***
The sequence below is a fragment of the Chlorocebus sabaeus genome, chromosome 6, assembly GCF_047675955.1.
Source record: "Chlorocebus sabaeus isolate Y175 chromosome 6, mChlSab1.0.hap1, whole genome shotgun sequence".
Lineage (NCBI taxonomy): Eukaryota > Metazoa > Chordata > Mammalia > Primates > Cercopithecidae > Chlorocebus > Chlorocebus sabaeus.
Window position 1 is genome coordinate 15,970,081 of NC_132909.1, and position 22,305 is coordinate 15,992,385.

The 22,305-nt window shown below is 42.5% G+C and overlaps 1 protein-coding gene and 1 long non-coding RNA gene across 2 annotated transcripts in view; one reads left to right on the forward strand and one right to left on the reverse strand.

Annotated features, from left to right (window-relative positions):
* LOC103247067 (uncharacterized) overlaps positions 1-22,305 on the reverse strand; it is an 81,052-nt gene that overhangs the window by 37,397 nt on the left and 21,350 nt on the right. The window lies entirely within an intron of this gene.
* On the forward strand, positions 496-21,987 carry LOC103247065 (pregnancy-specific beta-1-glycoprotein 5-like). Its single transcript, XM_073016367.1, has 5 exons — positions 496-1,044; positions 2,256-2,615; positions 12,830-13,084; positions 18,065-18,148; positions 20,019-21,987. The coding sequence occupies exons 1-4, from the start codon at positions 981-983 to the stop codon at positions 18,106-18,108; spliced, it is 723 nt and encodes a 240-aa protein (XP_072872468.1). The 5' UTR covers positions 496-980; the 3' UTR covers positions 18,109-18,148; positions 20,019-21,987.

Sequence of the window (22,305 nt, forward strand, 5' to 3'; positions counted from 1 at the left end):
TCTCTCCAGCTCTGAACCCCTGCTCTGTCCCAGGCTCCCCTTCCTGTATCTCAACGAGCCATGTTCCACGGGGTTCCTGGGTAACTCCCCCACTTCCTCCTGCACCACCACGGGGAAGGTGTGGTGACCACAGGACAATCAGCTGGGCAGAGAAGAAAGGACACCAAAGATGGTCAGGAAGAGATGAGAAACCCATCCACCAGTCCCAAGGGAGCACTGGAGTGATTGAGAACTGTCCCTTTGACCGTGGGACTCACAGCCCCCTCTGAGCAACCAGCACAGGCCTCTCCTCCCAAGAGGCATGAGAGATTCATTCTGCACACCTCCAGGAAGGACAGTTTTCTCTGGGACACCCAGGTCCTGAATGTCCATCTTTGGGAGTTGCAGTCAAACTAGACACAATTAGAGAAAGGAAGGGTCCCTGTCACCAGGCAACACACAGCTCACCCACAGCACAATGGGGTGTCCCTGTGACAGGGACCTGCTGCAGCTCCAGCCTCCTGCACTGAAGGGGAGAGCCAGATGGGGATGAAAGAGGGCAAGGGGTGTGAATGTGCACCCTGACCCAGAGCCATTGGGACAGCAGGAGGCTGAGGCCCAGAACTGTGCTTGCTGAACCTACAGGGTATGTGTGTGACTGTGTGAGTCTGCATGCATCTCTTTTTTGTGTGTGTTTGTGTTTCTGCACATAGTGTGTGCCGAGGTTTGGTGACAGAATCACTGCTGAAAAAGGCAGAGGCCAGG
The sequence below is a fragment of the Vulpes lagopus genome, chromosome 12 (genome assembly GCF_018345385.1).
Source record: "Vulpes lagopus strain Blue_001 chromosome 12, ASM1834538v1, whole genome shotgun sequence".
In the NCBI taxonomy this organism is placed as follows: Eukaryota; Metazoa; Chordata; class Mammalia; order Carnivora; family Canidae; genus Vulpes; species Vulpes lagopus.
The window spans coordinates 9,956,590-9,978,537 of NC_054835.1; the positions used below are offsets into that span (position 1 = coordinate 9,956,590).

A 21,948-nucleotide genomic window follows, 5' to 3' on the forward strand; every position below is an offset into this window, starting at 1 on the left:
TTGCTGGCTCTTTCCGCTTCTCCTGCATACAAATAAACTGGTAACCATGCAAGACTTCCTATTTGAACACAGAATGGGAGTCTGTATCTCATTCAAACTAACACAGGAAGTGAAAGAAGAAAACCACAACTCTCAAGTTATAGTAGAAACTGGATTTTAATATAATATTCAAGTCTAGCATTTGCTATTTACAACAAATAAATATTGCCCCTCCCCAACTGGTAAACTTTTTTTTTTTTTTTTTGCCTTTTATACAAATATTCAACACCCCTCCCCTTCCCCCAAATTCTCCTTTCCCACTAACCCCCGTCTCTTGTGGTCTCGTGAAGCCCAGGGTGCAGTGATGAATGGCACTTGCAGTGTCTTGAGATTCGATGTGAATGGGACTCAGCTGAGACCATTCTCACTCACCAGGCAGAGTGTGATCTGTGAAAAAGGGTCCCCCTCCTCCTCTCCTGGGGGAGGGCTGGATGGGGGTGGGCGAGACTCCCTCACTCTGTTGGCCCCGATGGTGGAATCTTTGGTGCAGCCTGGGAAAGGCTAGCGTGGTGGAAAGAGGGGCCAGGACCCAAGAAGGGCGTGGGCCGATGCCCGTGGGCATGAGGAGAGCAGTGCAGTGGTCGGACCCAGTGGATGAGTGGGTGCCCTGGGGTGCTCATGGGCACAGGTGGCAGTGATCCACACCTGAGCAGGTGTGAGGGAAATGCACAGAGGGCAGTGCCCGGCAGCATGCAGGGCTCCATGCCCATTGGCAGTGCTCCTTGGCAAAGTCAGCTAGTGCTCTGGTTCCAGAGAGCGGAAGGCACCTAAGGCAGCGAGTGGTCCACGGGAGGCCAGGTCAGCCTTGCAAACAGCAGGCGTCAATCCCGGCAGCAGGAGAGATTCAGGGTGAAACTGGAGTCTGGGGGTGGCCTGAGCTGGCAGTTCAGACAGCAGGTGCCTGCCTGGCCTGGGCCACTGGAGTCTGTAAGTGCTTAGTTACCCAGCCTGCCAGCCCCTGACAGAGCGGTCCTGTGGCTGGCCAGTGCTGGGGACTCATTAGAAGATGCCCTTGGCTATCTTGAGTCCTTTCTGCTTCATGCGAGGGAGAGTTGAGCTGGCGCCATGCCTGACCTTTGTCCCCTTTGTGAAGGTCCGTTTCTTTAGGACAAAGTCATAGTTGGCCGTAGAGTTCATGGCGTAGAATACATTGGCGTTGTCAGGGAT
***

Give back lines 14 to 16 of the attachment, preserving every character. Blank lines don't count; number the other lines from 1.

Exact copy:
The window spans coordinates 9,956,590-9,978,537 of NC_054835.1; the positions used below are offsets into that span (position 1 = coordinate 9,956,590).

A 21,948-nucleotide genomic window follows, 5' to 3' on the forward strand; every position below is an offset into this window, starting at 1 on the left:
TTGCTGGCTCTTTCCGCTTCTCCTGCATACAAATAAACTGGTAACCATGCAAGACTTCCTATTTGAACACAGAATGGGAGTCTGTATCTCATTCAAACTAACACAGGAAGTGAAAGAAGAAAACCACAACTCTCAAGTTATAGTAGAAACTGGATTTTAATATAATATTCAAGTCTAGCATTTGCTATTTACAACAAATAAATATTGCCCCTCCCCAACTGGTAAACTTTTTTTTTTTTTTTTTGCCTTTTATACAAATATTCAACACCCCTCCCCTTCCCCCAAATTCTCCTTTCCCACTAACCCCCGTCTCTTGTGGTCTCGTGAAGCCCAGGGTGCAGTGATGAATGGCACTTGCAGTGTCTTGAGATTCGATGTGAATGGGACTCAGCTGAGACCATTCTCACTCACCAGGCAGAGTGTGATCTGTGAAAAAGGGTCCCCCTCCTCCTCTCCTGGGGGAGGGCTGGATGGGGGTGGGCGAGACTCCCTCACTCTGTTGGCCCCGATGGTGGAATCTTTGGTGCAGCCTGGGAAAGGCTAGCGTGGTGGAAAGAGGGGCCAGGACCCAAGAAGGGCGTGGGCCGATGCCCGTGGGCATGAGGAGAGCAGTGCAGTGGTCGGACCCAGTGGATGAGTGGGTGCCCTGGGGTGCTCATGGGCACAGGTGGCAGTGATCCACACCTGAGCAGGTGTGAGGGAAATGCACAGAGGGCAGTGCCCGGCAGCATGCAGGGCTCCATGCCCATTGGCAGTGCTCCTTGGCAAAGTCAGCTAGTGCTCTGGTTCCAGAGAGCGGAAGGCACCTAAGGCAGCGAGTGGTCCACGGGAGGCCAGGTCAGCCTTGCAAACAGCAGGCGTCAATCCCGGCAGCAGGAGAGATTCAGGGTGAAACTGGAGTCTGGGGGTGGCCTGAGCTGGCAGTTCAGACAGCAGGTGCCTGCCTGGCCTGGGCCACTGGAGTCTGTAAGTGCTTAGTTACCCAGCCTGCCAGCCCCTGACAGAGCGGTCCTGTGGCTGGCCAGTGCTGGGGACTCATTAGAAGATGCCCTTGGCTATCTTGAGTCCTTTCTGCTTCATGCGAGGGAGAGTTGAGCTGGCGCCATGCCTGACCTTTGTCCCCTTTGTGAAGGTCCGTTTCTTTAGGACAAAGTCATAGTTGGCCGTAGAGTTCATGGCGTAGAATACATTGGCGTTGTCAGGGAT